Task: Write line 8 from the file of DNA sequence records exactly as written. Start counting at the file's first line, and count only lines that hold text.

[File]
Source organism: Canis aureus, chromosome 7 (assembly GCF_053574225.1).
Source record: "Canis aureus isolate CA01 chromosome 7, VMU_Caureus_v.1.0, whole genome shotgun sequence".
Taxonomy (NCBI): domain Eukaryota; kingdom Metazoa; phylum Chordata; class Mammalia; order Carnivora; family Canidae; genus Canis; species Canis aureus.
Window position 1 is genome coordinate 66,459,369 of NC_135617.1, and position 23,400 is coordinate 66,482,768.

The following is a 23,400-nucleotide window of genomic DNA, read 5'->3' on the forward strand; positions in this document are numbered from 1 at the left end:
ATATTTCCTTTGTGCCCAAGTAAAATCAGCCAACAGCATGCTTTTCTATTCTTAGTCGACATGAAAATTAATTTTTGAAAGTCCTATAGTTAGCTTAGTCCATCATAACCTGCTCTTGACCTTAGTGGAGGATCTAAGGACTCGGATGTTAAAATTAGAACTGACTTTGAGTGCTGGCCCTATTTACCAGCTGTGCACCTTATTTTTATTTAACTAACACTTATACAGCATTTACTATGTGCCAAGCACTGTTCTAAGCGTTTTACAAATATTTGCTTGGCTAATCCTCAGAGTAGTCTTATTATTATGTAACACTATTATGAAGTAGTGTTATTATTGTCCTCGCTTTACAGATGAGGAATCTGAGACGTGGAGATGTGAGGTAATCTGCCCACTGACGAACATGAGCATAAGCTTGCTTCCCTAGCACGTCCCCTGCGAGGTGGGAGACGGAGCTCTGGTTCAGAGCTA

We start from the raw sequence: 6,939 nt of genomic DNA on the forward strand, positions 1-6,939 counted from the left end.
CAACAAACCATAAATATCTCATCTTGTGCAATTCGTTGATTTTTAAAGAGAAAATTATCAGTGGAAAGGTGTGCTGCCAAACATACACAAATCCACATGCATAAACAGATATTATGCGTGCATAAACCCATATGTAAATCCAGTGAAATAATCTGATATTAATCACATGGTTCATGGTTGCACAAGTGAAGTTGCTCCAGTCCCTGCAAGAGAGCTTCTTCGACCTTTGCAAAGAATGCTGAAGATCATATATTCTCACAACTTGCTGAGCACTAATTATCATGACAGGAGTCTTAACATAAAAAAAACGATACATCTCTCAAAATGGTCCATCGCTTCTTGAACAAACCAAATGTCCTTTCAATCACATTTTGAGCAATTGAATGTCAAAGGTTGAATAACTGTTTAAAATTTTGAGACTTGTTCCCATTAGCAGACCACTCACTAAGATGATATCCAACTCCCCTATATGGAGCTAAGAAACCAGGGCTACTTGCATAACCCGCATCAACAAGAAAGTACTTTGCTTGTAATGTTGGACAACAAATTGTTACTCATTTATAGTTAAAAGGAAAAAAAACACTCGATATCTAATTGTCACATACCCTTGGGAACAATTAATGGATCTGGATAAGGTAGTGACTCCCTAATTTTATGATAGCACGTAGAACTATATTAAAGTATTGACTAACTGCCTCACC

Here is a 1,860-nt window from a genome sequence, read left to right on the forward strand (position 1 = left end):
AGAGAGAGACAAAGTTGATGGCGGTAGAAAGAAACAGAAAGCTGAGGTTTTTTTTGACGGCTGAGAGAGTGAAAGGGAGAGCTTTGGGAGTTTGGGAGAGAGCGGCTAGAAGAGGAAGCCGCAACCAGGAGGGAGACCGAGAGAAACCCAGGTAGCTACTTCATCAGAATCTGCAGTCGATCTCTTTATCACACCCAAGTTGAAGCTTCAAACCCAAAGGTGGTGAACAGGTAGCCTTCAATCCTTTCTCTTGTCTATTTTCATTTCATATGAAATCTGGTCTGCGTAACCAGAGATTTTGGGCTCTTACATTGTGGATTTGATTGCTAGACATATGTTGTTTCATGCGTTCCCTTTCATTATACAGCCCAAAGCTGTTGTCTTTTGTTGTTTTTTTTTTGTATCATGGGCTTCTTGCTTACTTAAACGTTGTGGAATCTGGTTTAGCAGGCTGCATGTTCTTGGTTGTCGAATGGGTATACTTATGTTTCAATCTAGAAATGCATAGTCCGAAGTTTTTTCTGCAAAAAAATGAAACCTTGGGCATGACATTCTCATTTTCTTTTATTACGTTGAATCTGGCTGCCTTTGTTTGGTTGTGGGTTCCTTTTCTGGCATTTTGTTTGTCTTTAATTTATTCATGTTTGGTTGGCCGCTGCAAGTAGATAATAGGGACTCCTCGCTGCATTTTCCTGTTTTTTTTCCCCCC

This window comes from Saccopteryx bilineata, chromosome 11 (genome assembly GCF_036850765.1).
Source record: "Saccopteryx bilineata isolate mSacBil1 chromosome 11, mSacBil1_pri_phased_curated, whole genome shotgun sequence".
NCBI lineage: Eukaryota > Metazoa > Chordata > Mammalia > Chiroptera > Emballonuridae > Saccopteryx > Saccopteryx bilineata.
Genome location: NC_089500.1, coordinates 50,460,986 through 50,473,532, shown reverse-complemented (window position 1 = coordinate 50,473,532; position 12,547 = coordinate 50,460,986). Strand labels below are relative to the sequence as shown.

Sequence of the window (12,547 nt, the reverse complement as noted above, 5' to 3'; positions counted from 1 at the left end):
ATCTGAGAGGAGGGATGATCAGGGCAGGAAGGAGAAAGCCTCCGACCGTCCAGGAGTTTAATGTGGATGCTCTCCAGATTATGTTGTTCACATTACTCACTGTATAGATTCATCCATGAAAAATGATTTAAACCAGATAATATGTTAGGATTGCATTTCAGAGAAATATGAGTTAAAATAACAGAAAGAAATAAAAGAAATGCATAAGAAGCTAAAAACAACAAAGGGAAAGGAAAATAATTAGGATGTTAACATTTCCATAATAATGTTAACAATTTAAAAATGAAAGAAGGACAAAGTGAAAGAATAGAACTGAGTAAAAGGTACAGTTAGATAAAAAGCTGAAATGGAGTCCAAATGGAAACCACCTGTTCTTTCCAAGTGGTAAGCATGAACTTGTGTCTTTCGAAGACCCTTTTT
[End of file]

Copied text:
CAACAAACCATAAATATCTCATCTTGTGCAATTCGTTGATTTTTAAAGAGAAAATTATCAGTGGAAAGGTGTGCTGCCAAACATACACAAATCCACATGCATAAACAGATATTATGCGTGCATAAACCCATATGTAAATCCAGTGAAATAATCTGATATTAATCACATGGTTCATGGTTGCACAAGTGAAGTTGCTCCAGTCCCTGCAAGAGAGCTTCTTCGACCTTTGCAAAGAATGCTGAAGATCATATATTCTCACAACTTGCTGAGCACTAATTATCATGACAGGAGTCTTAACATAAAAAAAACGATACATCTCTCAAAATGGTCCATCGCTTCTTGAACAAACCAAATGTCCTTTCAATCACATTTTGAGCAATTGAATGTCAAAGGTTGAATAACTGTTTAAAATTTTGAGACTTGTTCCCATTAGCAGACCACTCACTAAGATGATATCCAACTCCCCTATATGGAGCTAAGAAACCAGGGCTACTTGCATAACCCGCATCAACAAGAAAGTACTTTGCTTGTAATGTTGGACAACAAATTGTTACTCATTTATAGTTAAAAGGAAAAAAAACACTCGATATCTAATTGTCACATACCCTTGGGAACAATTAATGGATCTGGATAAGGTAGTGACTCCCTAATTTTATGATAGCACGTAGAACTATATTAAAGTATTGACTAACTGCCTCACC